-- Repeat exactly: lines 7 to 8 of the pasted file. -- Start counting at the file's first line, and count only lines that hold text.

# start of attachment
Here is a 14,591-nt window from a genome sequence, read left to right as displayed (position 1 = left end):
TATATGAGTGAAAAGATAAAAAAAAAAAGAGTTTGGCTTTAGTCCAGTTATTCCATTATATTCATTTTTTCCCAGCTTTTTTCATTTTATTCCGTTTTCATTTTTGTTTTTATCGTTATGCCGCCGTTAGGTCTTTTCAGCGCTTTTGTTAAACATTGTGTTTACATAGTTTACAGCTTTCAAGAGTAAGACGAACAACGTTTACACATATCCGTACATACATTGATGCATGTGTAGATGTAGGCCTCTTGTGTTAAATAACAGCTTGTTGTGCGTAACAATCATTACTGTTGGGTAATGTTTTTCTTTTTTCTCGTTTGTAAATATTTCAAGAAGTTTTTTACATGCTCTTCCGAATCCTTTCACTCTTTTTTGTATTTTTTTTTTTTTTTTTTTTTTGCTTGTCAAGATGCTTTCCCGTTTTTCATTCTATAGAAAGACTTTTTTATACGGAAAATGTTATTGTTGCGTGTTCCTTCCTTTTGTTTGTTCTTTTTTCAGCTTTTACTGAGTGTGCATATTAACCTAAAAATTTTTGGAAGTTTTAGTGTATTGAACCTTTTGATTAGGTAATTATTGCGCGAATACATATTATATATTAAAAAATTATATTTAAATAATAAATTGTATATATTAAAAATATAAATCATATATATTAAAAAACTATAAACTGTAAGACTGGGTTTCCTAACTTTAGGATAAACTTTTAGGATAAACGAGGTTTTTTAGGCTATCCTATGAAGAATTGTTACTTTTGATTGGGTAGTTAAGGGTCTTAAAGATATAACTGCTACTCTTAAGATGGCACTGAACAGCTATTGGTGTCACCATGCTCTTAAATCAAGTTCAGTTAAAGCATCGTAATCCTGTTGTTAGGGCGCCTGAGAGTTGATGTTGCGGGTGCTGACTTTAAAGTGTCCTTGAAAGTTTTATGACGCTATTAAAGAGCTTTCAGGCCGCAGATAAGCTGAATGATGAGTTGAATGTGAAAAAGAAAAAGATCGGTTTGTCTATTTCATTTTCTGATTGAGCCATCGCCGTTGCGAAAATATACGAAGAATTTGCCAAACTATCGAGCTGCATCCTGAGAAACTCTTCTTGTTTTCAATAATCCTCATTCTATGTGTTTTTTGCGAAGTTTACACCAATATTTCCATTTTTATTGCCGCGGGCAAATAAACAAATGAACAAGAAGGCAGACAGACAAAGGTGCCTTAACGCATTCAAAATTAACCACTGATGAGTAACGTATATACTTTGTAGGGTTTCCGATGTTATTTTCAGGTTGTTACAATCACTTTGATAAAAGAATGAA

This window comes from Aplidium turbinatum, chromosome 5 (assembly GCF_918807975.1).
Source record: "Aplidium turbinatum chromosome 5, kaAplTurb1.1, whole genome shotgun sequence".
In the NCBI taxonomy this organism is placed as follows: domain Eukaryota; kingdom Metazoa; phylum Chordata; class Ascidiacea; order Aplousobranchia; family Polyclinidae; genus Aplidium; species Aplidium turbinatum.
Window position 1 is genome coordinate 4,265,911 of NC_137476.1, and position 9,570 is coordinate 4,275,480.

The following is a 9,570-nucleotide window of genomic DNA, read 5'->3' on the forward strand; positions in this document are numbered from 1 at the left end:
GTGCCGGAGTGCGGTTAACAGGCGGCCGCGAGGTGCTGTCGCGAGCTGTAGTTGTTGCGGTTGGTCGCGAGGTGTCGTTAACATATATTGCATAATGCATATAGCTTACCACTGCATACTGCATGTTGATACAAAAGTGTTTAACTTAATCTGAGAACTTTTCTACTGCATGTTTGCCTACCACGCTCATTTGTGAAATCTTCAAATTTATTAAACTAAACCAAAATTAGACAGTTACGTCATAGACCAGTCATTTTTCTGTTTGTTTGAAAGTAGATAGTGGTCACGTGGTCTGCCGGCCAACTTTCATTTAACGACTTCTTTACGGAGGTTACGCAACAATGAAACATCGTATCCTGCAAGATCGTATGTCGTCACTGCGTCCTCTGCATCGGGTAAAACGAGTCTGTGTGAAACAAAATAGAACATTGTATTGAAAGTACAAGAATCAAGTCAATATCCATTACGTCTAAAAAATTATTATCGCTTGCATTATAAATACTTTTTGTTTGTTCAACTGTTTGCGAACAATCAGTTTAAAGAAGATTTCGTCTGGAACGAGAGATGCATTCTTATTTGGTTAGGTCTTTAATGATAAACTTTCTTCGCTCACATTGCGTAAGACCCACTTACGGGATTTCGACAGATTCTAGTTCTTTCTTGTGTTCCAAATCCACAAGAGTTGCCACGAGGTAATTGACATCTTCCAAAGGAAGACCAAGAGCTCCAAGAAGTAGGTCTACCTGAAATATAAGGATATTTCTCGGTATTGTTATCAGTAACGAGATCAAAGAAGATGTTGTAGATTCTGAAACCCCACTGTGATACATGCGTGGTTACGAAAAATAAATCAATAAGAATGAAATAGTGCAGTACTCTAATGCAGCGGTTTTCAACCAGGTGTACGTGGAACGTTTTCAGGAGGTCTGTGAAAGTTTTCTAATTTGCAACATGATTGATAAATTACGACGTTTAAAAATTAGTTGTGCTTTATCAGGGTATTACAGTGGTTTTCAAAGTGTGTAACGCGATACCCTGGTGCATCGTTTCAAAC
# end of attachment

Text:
The following is a 9,570-nucleotide window of genomic DNA, read 5'->3' on the forward strand; positions in this document are numbered from 1 at the left end:
GTGCCGGAGTGCGGTTAACAGGCGGCCGCGAGGTGCTGTCGCGAGCTGTAGTTGTTGCGGTTGGTCGCGAGGTGTCGTTAACATATATTGCATAATGCATATAGCTTACCACTGCATACTGCATGTTGATACAAAAGTGTTTAACTTAATCTGAGAACTTTTCTACTGCATGTTTGCCTACCACGCTCATTTGTGAAATCTTCAAATTTATTAAACTAAACCAAAATTAGACAGTTACGTCATAGACCAGTCATTTTTCTGTTTGTTTGAAAGTAGATAGTGGTCACGTGGTCTGCCGGCCAACTTTCATTTAACGACTTCTTTACGGAGGTTACGCAACAATGAAACATCGTATCCTGCAAGATCGTATGTCGTCACTGCGTCCTCTGCATCGGGTAAAACGAGTCTGTGTGAAACAAAATAGAACATTGTATTGAAAGTACAAGAATCAAGTCAATATCCATTACGTCTAAAAAATTATTATCGCTTGCATTATAAATACTTTTTGTTTGTTCAACTGTTTGCGAACAATCAGTTTAAAGAAGATTTCGTCTGGAACGAGAGATGCATTCTTATTTGGTTAGGTCTTTAATGATAAACTTTCTTCGCTCACATTGCGTAAGACCCACTTACGGGATTTCGACAGATTCTAGTTCTTTCTTGTGTTCCAAATCCACAAGAGTTGCCACGAGGTAATTGACATCTTCCAAAGGAAGACCAAGAGCTCCAAGAAGTAGGTCTACCTGAAATATAAGGATATTTCTCGGTATTGTTATCAGTAACGAGATCAAAGAAGATGTTGTAGATTCTGAAACCCCACTGTGATACATGCGTGGTTACGAAAAATAAATCAATAAGAATGAAATAGTGCAGTACTCTAATGCAGCGGTTTTCAACCAGGTGTACGTGGAACGTTTTCAGGAGGTCTGTGAAAGTTTTCTAATTTGCAACATGATTGATAAATTACGACGTTTAAAAATTAGTTGTGCTTTATCAGGGTATTACAGTGGTTTTCAAAGTGTGTAACGCGATACCCTGGTGCATCGTTTCAAAC